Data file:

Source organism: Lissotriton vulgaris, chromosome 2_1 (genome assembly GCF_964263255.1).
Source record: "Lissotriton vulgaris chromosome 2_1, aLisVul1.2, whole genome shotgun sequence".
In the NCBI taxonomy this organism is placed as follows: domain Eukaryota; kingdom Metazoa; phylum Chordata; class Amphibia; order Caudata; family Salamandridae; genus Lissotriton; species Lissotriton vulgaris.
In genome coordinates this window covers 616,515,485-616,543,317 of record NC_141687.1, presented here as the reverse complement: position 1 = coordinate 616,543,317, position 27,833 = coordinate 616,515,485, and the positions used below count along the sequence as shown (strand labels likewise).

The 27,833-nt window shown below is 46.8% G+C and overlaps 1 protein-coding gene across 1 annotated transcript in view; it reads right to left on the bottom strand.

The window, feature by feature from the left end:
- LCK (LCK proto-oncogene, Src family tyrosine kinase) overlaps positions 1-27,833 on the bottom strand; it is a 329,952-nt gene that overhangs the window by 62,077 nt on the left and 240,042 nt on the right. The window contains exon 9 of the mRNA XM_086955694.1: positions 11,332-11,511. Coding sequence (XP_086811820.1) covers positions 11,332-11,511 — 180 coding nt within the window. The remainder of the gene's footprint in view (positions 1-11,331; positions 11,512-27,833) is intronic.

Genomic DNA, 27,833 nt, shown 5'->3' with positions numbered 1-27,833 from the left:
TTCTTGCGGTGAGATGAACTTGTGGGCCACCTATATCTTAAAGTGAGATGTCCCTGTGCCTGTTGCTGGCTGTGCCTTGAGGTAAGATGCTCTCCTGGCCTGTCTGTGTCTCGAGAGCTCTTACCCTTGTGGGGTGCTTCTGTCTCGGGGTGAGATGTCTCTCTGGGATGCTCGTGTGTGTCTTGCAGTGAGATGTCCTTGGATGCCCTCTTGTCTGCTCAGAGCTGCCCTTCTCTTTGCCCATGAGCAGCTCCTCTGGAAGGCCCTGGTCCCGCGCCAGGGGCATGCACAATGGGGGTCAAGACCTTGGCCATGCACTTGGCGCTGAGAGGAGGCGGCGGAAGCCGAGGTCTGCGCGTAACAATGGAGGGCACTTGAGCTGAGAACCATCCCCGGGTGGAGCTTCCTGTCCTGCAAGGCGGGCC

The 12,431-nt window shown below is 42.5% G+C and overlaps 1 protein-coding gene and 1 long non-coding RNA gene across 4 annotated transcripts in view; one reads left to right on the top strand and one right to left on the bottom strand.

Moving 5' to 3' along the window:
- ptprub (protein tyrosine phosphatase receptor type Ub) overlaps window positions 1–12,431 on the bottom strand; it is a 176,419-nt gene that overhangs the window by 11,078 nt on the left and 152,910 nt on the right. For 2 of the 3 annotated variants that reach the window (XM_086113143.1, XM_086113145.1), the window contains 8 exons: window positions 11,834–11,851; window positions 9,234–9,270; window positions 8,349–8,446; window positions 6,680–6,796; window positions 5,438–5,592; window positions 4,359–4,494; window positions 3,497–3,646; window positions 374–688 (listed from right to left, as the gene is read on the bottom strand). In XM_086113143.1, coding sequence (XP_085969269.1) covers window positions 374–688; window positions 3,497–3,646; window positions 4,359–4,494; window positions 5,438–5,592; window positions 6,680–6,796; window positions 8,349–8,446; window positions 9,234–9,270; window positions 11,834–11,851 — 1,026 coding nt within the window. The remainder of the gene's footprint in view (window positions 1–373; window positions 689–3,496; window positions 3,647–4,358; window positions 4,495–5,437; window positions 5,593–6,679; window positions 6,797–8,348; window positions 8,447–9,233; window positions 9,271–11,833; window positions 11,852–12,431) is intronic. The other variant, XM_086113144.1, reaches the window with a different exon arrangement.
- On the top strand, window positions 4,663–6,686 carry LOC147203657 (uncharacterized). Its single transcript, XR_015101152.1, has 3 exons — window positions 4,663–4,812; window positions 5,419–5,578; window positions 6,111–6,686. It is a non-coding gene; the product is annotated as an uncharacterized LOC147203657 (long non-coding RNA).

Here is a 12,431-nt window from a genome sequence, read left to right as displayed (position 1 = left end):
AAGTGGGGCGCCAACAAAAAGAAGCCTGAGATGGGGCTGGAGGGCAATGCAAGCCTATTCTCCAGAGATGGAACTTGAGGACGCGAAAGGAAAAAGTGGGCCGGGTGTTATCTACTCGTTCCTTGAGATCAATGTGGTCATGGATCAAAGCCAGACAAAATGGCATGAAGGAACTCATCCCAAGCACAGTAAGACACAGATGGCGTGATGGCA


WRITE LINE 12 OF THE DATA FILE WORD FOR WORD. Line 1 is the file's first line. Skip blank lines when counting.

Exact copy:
- ptprub (protein tyrosine phosphatase receptor type Ub) overlaps window positions 1–12,431 on the bottom strand; it is a 176,419-nt gene that overhangs the window by 11,078 nt on the left and 152,910 nt on the right. For 2 of the 3 annotated variants that reach the window (XM_086113143.1, XM_086113145.1), the window contains 8 exons: window positions 11,834–11,851; window positions 9,234–9,270; window positions 8,349–8,446; window positions 6,680–6,796; window positions 5,438–5,592; window positions 4,359–4,494; window positions 3,497–3,646; window positions 374–688 (listed from right to left, as the gene is read on the bottom strand). In XM_086113143.1, coding sequence (XP_085969269.1) covers window positions 374–688; window positions 3,497–3,646; window positions 4,359–4,494; window positions 5,438–5,592; window positions 6,680–6,796; window positions 8,349–8,446; window positions 9,234–9,270; window positions 11,834–11,851 — 1,026 coding nt within the window. The remainder of the gene's footprint in view (window positions 1–373; window positions 689–3,496; window positions 3,647–4,358; window positions 4,495–5,437; window positions 5,593–6,679; window positions 6,797–8,348; window positions 8,447–9,233; window positions 9,271–11,833; window positions 11,852–12,431) is intronic. The other variant, XM_086113144.1, reaches the window with a different exon arrangement.